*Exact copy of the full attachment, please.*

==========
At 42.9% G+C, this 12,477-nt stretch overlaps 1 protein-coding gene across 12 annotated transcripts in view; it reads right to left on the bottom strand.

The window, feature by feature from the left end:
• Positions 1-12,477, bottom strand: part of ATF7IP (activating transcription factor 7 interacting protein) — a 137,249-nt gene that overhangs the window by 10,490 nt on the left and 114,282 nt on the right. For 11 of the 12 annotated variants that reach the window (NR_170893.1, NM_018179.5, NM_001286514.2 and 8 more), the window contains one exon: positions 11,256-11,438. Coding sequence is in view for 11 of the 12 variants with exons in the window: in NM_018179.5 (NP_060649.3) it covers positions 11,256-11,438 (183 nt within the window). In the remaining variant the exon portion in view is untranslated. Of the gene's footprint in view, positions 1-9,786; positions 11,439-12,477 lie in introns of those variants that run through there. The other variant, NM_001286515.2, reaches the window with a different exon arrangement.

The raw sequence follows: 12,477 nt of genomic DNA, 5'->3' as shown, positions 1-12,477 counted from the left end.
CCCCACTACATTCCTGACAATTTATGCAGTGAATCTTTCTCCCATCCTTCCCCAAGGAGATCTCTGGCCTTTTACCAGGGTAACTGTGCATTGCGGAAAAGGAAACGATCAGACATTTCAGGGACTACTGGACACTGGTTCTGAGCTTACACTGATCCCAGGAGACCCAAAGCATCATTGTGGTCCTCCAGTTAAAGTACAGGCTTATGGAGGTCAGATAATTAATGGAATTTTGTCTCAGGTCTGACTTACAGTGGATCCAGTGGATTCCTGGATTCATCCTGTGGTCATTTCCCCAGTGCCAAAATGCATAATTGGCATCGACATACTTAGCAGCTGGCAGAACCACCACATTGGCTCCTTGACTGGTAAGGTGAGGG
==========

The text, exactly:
At 42.9% G+C, this 12,477-nt stretch overlaps 1 protein-coding gene across 12 annotated transcripts in view; it reads right to left on the bottom strand.

The window, feature by feature from the left end:
• Positions 1-12,477, bottom strand: part of ATF7IP (activating transcription factor 7 interacting protein) — a 137,249-nt gene that overhangs the window by 10,490 nt on the left and 114,282 nt on the right. For 11 of the 12 annotated variants that reach the window (NR_170893.1, NM_018179.5, NM_001286514.2 and 8 more), the window contains one exon: positions 11,256-11,438. Coding sequence is in view for 11 of the 12 variants with exons in the window: in NM_018179.5 (NP_060649.3) it covers positions 11,256-11,438 (183 nt within the window). In the remaining variant the exon portion in view is untranslated. Of the gene's footprint in view, positions 1-9,786; positions 11,439-12,477 lie in introns of those variants that run through there. The other variant, NM_001286515.2, reaches the window with a different exon arrangement.

The raw sequence follows: 12,477 nt of genomic DNA, 5'->3' as shown, positions 1-12,477 counted from the left end.
CCCCACTACATTCCTGACAATTTATGCAGTGAATCTTTCTCCCATCCTTCCCCAAGGAGATCTCTGGCCTTTTACCAGGGTAACTGTGCATTGCGGAAAAGGAAACGATCAGACATTTCAGGGACTACTGGACACTGGTTCTGAGCTTACACTGATCCCAGGAGACCCAAAGCATCATTGTGGTCCTCCAGTTAAAGTACAGGCTTATGGAGGTCAGATAATTAATGGAATTTTGTCTCAGGTCTGACTTACAGTGGATCCAGTGGATTCCTGGATTCATCCTGTGGTCATTTCCCCAGTGCCAAAATGCATAATTGGCATCGACATACTTAGCAGCTGGCAGAACCACCACATTGGCTCCTTGACTGGTAAGGTGAGGG